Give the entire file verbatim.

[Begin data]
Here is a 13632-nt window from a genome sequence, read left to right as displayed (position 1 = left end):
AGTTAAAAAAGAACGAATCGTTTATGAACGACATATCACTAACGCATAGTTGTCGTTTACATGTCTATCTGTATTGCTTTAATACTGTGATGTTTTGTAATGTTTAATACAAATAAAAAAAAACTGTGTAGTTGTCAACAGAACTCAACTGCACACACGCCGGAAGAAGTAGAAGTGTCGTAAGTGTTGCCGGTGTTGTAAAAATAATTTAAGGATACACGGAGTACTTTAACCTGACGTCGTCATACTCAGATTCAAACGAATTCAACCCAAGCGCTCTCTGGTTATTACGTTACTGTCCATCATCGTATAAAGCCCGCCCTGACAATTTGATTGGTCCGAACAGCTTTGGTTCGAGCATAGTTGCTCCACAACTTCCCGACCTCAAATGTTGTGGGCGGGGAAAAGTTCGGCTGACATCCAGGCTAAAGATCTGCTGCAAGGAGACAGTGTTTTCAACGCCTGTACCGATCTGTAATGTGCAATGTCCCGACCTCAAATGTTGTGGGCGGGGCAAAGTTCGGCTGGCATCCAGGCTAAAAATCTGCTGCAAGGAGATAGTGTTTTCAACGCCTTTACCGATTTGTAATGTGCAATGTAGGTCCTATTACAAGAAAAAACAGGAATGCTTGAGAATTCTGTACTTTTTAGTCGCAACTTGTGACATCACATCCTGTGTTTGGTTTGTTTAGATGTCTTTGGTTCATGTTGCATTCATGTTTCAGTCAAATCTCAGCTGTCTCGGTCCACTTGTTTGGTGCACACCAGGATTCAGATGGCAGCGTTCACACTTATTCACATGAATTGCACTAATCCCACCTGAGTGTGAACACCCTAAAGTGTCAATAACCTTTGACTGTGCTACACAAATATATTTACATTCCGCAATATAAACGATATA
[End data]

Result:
Here is a 13632-nt window from a genome sequence, read left to right as displayed (position 1 = left end):
AGTTAAAAAAGAACGAATCGTTTATGAACGACATATCACTAACGCATAGTTGTCGTTTACATGTCTATCTGTATTGCTTTAATACTGTGATGTTTTGTAATGTTTAATACAAATAAAAAAAAACTGTGTAGTTGTCAACAGAACTCAACTGCACACACGCCGGAAGAAGTAGAAGTGTCGTAAGTGTTGCCGGTGTTGTAAAAATAATTTAAGGATACACGGAGTACTTTAACCTGACGTCGTCATACTCAGATTCAAACGAATTCAACCCAAGCGCTCTCTGGTTATTACGTTACTGTCCATCATCGTATAAAGCCCGCCCTGACAATTTGATTGGTCCGAACAGCTTTGGTTCGAGCATAGTTGCTCCACAACTTCCCGACCTCAAATGTTGTGGGCGGGGAAAAGTTCGGCTGACATCCAGGCTAAAGATCTGCTGCAAGGAGACAGTGTTTTCAACGCCTGTACCGATCTGTAATGTGCAATGTCCCGACCTCAAATGTTGTGGGCGGGGCAAAGTTCGGCTGGCATCCAGGCTAAAAATCTGCTGCAAGGAGATAGTGTTTTCAACGCCTTTACCGATTTGTAATGTGCAATGTAGGTCCTATTACAAGAAAAAACAGGAATGCTTGAGAATTCTGTACTTTTTAGTCGCAACTTGTGACATCACATCCTGTGTTTGGTTTGTTTAGATGTCTTTGGTTCATGTTGCATTCATGTTTCAGTCAAATCTCAGCTGTCTCGGTCCACTTGTTTGGTGCACACCAGGATTCAGATGGCAGCGTTCACACTTATTCACATGAATTGCACTAATCCCACCTGAGTGTGAACACCCTAAAGTGTCAATAACCTTTGACTGTGCTACACAAATATATTTACATTCCGCAATATAAACGATATA